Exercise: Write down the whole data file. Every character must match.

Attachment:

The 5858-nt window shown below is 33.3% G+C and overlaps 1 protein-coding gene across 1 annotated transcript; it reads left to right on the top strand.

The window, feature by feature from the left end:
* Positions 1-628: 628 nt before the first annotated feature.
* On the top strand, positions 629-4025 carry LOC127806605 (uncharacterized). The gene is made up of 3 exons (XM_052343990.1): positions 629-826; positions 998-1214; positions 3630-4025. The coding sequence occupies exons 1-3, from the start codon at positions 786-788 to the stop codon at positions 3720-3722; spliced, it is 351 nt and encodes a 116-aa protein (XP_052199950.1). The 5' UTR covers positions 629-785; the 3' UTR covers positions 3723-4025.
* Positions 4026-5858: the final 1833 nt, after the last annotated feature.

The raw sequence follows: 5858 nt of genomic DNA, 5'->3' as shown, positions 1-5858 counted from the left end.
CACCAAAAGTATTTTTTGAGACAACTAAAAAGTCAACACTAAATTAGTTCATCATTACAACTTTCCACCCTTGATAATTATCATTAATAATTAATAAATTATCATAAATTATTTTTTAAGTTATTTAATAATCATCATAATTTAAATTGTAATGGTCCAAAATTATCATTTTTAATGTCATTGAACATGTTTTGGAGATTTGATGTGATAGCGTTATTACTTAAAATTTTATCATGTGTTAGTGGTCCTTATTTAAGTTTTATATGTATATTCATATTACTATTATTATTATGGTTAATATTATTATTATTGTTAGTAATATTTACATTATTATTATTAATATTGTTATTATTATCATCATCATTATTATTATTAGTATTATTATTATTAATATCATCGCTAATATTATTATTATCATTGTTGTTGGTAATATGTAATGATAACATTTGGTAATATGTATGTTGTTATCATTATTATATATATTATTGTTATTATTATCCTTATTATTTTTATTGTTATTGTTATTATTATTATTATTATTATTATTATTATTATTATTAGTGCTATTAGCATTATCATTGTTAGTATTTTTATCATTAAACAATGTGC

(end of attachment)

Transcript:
The 5858-nt window shown below is 33.3% G+C and overlaps 1 protein-coding gene across 1 annotated transcript; it reads left to right on the top strand.

The window, feature by feature from the left end:
* Positions 1-628: 628 nt before the first annotated feature.
* On the top strand, positions 629-4025 carry LOC127806605 (uncharacterized). The gene is made up of 3 exons (XM_052343990.1): positions 629-826; positions 998-1214; positions 3630-4025. The coding sequence occupies exons 1-3, from the start codon at positions 786-788 to the stop codon at positions 3720-3722; spliced, it is 351 nt and encodes a 116-aa protein (XP_052199950.1). The 5' UTR covers positions 629-785; the 3' UTR covers positions 3723-4025.
* Positions 4026-5858: the final 1833 nt, after the last annotated feature.

The raw sequence follows: 5858 nt of genomic DNA, 5'->3' as shown, positions 1-5858 counted from the left end.
CACCAAAAGTATTTTTTGAGACAACTAAAAAGTCAACACTAAATTAGTTCATCATTACAACTTTCCACCCTTGATAATTATCATTAATAATTAATAAATTATCATAAATTATTTTTTAAGTTATTTAATAATCATCATAATTTAAATTGTAATGGTCCAAAATTATCATTTTTAATGTCATTGAACATGTTTTGGAGATTTGATGTGATAGCGTTATTACTTAAAATTTTATCATGTGTTAGTGGTCCTTATTTAAGTTTTATATGTATATTCATATTACTATTATTATTATGGTTAATATTATTATTATTGTTAGTAATATTTACATTATTATTATTAATATTGTTATTATTATCATCATCATTATTATTATTAGTATTATTATTATTAATATCATCGCTAATATTATTATTATCATTGTTGTTGGTAATATGTAATGATAACATTTGGTAATATGTATGTTGTTATCATTATTATATATATTATTGTTATTATTATCCTTATTATTTTTATTGTTATTGTTATTATTATTATTATTATTATTATTATTATTATTATTAGTGCTATTAGCATTATCATTGTTAGTATTTTTATCATTAAACAATGTGC